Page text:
The Federal Circuit focused its analysis on the claim language, the specification, and the prosecution history. First, the Federal Circuit found that the district court overlooked several important aspects of the claim language, which shed light on whether and to what extent an elevator user undertakes “personal action” in the invention. The Court, for example, found that claim 1 explicitly provides that the transmitter is “carried by an elevator user” and that carrying a transmitter is thus a type of “personal action” that is expressly required in the claims. Further, the Court found that claim 7, which depends from claim 1, is directed to an embodiment in which the recognition device may be mounted near a “time clock,” and an elevator is dispatched when a user clocks in or out of work. The Court found that, because a user would need to use his hands to bring the transmitter key within range of the recognition device to unlock the door, or to clock in or out of work, these types of personal action are implicitly permitted in claim 7 and, by extension, in claim 1. Accordingly, the Court held that the claims appear to permit at least those types of personal action that are necessary to bring the information transmitter within range of the recognition device.
The Court also found that the one place that the phrase “personal action” appears in the specification provides no information about how the passenger initially brings the transmitter (or fingerprints) within recognition range, but merely that, once in range, the user need not use personal action to communicate a destination to the elevator control. Moreover, contrary to the district court’s prohibition against all actions other than walking, the Court found that the specification itself provides examples where a user would need to do more than just walk to bring the transmitter into recognition range. The Court noted that unlocking a door and pushing a cart are two “personal actions,” other than simply walking, which are disclosed in the specification as actions needed to bring a transmitter within range of the recognition device. Once in range, the transmitter is actuated by the recognition device and transmits its encoded data without personal action by the user.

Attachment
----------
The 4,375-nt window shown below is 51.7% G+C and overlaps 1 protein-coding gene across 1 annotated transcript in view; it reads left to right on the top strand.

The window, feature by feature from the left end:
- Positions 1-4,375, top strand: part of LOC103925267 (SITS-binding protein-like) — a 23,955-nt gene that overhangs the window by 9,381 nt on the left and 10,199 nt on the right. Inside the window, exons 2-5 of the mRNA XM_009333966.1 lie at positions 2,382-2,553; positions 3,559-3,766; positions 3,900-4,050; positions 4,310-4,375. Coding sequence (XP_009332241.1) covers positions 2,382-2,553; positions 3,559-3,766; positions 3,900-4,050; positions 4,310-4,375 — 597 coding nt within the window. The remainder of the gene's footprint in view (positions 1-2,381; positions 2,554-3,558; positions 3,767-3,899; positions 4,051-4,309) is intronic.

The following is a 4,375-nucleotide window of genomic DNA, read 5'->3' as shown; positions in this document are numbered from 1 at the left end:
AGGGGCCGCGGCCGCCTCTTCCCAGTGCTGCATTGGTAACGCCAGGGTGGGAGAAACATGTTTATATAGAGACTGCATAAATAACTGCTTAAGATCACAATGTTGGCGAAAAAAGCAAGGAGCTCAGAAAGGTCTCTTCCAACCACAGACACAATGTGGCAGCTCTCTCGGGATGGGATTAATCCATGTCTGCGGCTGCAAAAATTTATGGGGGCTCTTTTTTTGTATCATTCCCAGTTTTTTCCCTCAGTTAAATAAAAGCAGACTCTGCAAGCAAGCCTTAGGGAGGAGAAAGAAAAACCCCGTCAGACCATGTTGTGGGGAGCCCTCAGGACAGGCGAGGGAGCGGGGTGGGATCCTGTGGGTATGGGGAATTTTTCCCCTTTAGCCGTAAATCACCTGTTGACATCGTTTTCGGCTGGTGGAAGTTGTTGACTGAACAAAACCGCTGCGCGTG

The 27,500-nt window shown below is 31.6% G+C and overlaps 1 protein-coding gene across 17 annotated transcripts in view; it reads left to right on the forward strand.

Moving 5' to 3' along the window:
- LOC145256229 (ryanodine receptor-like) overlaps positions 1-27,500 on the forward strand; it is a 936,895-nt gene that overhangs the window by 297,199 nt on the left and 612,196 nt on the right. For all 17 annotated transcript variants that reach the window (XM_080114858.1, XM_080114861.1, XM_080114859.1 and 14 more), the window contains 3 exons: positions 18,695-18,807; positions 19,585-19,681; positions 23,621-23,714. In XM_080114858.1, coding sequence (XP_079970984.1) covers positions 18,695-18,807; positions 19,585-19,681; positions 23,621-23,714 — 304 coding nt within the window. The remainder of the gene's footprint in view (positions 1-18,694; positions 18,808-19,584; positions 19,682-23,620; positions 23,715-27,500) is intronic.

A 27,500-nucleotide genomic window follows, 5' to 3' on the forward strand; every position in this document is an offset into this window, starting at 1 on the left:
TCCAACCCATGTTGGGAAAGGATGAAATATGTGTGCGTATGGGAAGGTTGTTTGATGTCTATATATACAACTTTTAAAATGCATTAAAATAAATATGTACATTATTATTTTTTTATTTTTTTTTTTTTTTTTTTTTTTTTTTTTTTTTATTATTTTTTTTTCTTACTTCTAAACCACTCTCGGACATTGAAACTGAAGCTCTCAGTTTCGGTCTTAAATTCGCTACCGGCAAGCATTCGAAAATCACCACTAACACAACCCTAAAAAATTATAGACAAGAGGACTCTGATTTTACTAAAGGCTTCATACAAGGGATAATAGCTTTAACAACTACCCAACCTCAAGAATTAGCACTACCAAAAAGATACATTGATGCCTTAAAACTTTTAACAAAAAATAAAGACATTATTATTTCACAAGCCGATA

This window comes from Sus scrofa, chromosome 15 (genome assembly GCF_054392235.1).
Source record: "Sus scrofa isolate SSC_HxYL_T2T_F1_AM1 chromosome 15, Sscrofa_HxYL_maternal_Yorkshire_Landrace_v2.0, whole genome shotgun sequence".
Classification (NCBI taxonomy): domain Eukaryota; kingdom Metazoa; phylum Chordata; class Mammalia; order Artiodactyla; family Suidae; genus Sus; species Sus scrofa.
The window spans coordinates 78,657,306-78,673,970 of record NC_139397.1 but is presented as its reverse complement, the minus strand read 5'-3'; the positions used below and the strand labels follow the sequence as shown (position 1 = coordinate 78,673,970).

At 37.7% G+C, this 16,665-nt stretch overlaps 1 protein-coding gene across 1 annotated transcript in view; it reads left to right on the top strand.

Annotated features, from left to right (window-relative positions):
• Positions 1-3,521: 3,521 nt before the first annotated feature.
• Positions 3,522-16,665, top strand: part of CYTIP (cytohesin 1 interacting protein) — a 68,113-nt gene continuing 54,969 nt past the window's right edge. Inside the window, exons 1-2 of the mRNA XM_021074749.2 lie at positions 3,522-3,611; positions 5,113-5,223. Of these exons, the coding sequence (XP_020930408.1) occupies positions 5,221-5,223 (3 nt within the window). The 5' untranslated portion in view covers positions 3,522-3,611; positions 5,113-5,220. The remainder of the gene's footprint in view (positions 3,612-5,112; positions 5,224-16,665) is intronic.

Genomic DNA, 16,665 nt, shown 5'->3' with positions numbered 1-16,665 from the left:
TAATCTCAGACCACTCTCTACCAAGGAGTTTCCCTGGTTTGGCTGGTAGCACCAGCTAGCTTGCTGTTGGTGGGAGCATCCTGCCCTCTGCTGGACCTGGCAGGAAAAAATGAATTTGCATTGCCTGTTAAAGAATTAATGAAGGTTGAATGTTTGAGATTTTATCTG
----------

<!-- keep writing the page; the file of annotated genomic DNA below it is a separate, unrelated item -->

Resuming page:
Finally, the Federal Circuit looked to the prosecution history. The Court noted that during prosecution, Schindler amended the claims in response to an obviousness rejection, adding the “information transmitter” limitation and requiring that the transmitter be “actuated” by the recognition device. The district court read statements in the prosecution history as unambiguously disavowing the use of a passenger’s hands for any and all purposes. The Federal Circuit disagreed, finding that the prosecution statements do not constitute a “clear and unmistakable” disavowal of personal action for the limited purpose of bringing the transmitter within range of the recognition device. The Court, therefore, modified the district court’s construction of “information transmitter” and “recognition device” by striking the phrase “without requiring any sort of personal action by the passenger” from each construction.
Under the modified constructions, the Court held that Schindler’s evidence was sufficient to create a genuine issue of material fact that the RFID cards of the accused system communicate with a card reader via electromagnetic waves after being actuated by the card reader, and that the card reader actuates and reads data transmitted by the RFID cards. Thus, the Court vacated the grant of SJ and remanded for further proceedings.
In a concurring opinion, Judge Dyk agreed that the “without requiring any sort of personal action” construction imposed by the district judge unduly limited the scope of the claims. Judge Dyk disagreed with the majority, however, that there is no requirement of hands-free or automatic action until the transmitter is within range of the recognition device. Judge Dyk found that the specification and prosecution history make no such distinction and consistently emphasize the hands-free and automatic nature of the device without regard to whether it is in range or not. In Judge Dyk’s view, the majority’s claim construction artificially eliminates any disclaimer by limiting it to actions taken after the transmitter is in range of the recognition device.
Summary authored by Jin Zhang, Esq.